Sunday :: Sep 25, 2005

Voting The Plough Shares

by pessimist

George W. Bu$h promised us that he was going to bring business practices into the federal government in order to improve its performance. Businessmen pride themselves on being intelligent, foresightful, and resourceful. Considering the following, one has to wonder if any of these promises have been met:

US forced to import bullets from Israel

A government report says that US forces are now using 1.8 billion rounds of small-arms ammunition a year. US forces have fired so many bullets in Iraq and Afghanistan - an estimated 250,000 for every insurgent killed - that American ammunition-makers cannot keep up with demand. The total has more than doubled in five years, largely as a result of the wars in Afghanistan and Iraq, as well as changes in military doctrine. As a result the US is having to import supplies from Israel.

The Pentagon reportedly bought 313 million rounds of 5.56mm, 7.62mm and 50-calibre ammunition last year and paid $10m (about £5.5m) more than it would have cost for it to produce the ammunition at its own facilities.

Sounds like piss-poor planning to me! Weren't these Bu$hCovites going to be bringing hard-nosed business management practices to Washington? Where is there any - ANY - evidence that this was done? You won't find it here:

The GAO report notes that the three government-owned, contractor-operated plants that produce small- and medium-calibre ammunition were built in 1941.
Though millions of dollars have been spent on upgrading the facilities, they remain unable to meet current munitions needs in their current state.

And we let these morons conduct a war??? No wonder the 'insurgency' is winning!

Doubt me? Keep reading!

Shouldn't one conduct a war with a secure source of supply? I'm certainly no military logistics expert, but as a US taxpayer, this report doesn't give me a great deal of confidence that Der Kriegsfurher's minions over at Field Marshal von Rumsfeld's PNAC Pentagon subsidiary have the slightest clue about how to fight a war of any size:

"The government-owned plant producing small-calibre ammunition cannot meet the increased requirements, even with modernisation efforts," said the report. "Also, commercial producers within the national technology and industrial base have not had the capacity to meet these requirements. As a result, the Department of Defense had to rely at least in part on foreign commercial producers to meet its small-calibre ammunition needs."

A report in Manufacturing & Technology News said that the Pentagon eventually found two producers capable of meeting its requirements. One of these was the US firm Olin-Winchester. The other was Israel Military Industries, an Israeli ammunition manufacturer linked to the Israeli government, which produces the bulk of weapons and ordnance for the Israeli Defence Force.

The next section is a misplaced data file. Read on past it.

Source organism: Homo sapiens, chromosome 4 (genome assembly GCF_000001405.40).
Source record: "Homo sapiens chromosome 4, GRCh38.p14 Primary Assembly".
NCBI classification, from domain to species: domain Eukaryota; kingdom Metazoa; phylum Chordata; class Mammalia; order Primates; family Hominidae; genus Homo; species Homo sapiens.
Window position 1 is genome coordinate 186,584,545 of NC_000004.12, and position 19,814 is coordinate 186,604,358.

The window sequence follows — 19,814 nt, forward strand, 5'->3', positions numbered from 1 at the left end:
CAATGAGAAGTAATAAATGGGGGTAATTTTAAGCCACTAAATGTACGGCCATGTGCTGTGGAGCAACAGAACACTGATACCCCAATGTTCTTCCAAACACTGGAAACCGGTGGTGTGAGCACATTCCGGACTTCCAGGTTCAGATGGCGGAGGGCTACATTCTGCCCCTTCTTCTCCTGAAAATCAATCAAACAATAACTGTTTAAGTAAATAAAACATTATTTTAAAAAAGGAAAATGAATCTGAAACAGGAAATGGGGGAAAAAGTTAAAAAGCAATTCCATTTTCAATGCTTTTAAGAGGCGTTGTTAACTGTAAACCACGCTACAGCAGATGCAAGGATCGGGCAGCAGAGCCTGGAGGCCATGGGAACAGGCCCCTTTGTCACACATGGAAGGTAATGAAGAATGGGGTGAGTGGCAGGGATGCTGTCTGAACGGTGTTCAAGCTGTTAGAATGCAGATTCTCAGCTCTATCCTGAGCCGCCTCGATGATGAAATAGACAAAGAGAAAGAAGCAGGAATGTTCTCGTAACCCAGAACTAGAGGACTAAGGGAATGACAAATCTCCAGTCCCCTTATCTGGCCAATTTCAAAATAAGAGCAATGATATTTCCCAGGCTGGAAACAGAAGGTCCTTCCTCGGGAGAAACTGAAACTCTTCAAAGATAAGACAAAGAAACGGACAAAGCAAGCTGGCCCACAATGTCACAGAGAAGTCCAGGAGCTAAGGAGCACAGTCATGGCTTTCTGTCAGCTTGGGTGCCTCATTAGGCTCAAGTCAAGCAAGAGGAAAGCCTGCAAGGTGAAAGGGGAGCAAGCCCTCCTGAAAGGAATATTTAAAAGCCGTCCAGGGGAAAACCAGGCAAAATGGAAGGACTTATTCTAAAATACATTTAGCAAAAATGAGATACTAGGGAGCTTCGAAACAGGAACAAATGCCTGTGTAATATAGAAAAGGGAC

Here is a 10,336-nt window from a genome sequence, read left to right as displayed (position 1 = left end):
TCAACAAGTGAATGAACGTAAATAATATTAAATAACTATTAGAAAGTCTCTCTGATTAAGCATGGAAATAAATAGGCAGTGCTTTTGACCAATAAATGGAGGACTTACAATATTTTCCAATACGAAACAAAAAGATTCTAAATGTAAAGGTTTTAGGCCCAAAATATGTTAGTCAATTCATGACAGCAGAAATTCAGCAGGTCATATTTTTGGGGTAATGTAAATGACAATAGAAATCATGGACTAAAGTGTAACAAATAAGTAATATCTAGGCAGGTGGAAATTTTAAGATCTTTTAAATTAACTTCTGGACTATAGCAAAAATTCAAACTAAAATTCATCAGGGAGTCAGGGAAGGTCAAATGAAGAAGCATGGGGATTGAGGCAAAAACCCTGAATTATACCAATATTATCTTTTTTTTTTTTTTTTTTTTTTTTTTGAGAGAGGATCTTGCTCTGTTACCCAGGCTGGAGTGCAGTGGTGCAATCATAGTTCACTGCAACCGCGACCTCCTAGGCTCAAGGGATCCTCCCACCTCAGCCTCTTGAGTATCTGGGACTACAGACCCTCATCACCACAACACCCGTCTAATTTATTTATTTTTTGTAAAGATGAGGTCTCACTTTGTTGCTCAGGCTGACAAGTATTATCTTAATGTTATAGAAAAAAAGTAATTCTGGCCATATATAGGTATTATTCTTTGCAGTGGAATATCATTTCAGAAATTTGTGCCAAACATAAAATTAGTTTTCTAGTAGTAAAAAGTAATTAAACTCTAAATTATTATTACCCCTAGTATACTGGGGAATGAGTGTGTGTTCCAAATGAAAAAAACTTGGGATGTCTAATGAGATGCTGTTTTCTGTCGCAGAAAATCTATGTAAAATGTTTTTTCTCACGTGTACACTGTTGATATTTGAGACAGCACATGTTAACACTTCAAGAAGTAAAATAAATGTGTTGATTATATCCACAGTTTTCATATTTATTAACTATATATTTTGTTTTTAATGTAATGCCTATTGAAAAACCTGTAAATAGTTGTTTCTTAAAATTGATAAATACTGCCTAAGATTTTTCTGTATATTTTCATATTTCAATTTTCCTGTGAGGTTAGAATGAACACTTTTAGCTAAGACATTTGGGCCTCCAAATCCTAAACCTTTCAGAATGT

If this was the case, that these two producers were the only two able to qualify for sales, then why did the Pentagon turn to Taiwan for bullets earlier this year? It was certainly no trade secret, as Al-Jazeera knew about it, Khaleej Times knew about it. It was open knowledge in Taiwan as well as on, so would it be any surprise that the government of Zhongguo [which is known as the People's Republic of China here in Je$u$land!] knew as well?

Certainly, every one of these organizations (and the many others who also reported on this story back in January 2005) demonstrates far more competence that Bu$hCo has - or does:

John Pike, director of the Washington military research group, said that, based on the GAO's figures, US forces had expended around six billion bullets between 2002 and 2005.

Pointing out that officials say many of these bullets have been used for training purposes, he said:

"What are you training for? To kill insurgents. How many evil-doers have we sent to their maker using bullets rather than bombs? I don't know," he said.

Sounds to me like one can't send a former drug manufacturing executive to fight our wars, since he doesn't seem to understand that M-16's need something to make go boom, or those nasty 'terrists' don't get dead! (We won't go into the unarmored Humvees this trip.)

I'm not the only one who thinks that there is a serious disconnect between the needs of the nation and those who took power in its name: